AACTE will maintain a hard line opposing efforts that misinform and deceive the public about our members' work. It is our right, our responsibility and our privilege to share the experiences, perspectives and accurate information about teacher preparation with our members, the education community and the public. And it is all of our responsibility to encourage improvement in teacher preparation and in all areas of education through reports and recommendations that are grounded in high-integrity research, particularly those reports that offer feedback we can actually use to improve the knowledge and skills of our learners.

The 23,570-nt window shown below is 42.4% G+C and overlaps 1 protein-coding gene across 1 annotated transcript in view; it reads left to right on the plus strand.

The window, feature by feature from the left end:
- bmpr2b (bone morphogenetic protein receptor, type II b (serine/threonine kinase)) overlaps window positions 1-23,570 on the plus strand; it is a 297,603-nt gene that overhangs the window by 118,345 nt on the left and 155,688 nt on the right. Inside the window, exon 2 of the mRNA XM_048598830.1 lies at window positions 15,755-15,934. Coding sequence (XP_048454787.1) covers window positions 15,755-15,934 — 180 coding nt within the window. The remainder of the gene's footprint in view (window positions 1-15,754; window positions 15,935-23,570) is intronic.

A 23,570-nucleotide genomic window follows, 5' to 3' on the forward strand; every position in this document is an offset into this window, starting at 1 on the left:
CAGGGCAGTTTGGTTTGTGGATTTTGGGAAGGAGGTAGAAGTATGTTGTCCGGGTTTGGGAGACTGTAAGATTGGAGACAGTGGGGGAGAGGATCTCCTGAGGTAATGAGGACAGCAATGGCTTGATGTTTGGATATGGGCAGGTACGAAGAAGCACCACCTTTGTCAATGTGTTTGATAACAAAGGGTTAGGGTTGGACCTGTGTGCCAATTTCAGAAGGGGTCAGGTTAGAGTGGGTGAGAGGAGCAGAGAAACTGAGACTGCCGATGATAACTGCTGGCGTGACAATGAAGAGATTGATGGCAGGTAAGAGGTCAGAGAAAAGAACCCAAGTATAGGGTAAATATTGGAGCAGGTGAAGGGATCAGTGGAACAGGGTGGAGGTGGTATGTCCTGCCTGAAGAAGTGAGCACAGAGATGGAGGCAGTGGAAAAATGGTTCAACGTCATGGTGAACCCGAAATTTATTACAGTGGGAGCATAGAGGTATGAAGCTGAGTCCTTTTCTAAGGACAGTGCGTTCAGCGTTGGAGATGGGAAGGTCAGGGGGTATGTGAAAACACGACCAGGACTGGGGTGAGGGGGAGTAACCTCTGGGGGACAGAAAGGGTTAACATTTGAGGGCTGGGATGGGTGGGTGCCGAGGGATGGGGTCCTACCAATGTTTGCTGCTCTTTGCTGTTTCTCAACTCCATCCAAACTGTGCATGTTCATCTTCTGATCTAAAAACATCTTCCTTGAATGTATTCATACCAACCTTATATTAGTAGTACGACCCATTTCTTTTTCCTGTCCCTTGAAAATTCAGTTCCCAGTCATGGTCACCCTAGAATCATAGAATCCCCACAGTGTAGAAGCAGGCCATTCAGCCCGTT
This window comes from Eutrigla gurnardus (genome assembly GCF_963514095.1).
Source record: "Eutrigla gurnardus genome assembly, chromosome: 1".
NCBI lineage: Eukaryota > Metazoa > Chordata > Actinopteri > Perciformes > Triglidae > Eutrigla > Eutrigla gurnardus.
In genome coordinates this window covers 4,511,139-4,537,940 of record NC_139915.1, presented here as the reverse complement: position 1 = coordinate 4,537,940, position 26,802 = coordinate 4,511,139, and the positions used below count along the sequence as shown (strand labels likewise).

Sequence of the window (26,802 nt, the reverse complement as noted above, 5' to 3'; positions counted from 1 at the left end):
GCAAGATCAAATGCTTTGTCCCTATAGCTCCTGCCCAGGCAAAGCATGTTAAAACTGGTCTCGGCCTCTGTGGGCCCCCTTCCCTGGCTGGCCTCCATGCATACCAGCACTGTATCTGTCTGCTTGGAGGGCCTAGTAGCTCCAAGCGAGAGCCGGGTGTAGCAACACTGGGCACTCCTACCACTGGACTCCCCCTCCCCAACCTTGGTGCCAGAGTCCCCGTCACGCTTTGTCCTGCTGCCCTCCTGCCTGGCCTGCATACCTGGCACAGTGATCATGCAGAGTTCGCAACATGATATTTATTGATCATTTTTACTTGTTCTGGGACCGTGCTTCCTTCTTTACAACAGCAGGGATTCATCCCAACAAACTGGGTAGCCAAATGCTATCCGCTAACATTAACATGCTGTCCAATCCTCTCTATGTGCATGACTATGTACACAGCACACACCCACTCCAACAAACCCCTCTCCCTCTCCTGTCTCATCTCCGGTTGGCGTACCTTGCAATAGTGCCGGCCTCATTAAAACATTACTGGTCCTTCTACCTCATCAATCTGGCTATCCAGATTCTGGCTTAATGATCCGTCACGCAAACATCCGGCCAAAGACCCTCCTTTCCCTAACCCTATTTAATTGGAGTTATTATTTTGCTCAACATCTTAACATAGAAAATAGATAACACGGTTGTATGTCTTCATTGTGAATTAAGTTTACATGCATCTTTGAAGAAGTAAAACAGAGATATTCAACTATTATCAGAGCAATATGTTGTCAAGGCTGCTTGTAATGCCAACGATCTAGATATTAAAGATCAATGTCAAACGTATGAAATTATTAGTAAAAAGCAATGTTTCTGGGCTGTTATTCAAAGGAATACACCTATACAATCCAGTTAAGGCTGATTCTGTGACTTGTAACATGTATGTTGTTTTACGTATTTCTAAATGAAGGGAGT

- Sharon P. Robinson, Ed.D.
President and CEO, AACTE
AACTE: Serving Learners
The American Association of Colleges for Teacher Education is a national alliance of educator preparation programs dedicated to the highest quality professional development of teachers and school leaders in order to enhance PK-12 student learning. The 800 institutions holding AACTE membership represent public and private colleges and universities in every state, the District of Columbia, the Virgin Islands, Puerto Rico and Guam. AACTE's reach and influence fuels its mission of serving learners by providing all school personnel with superior training and continuing education.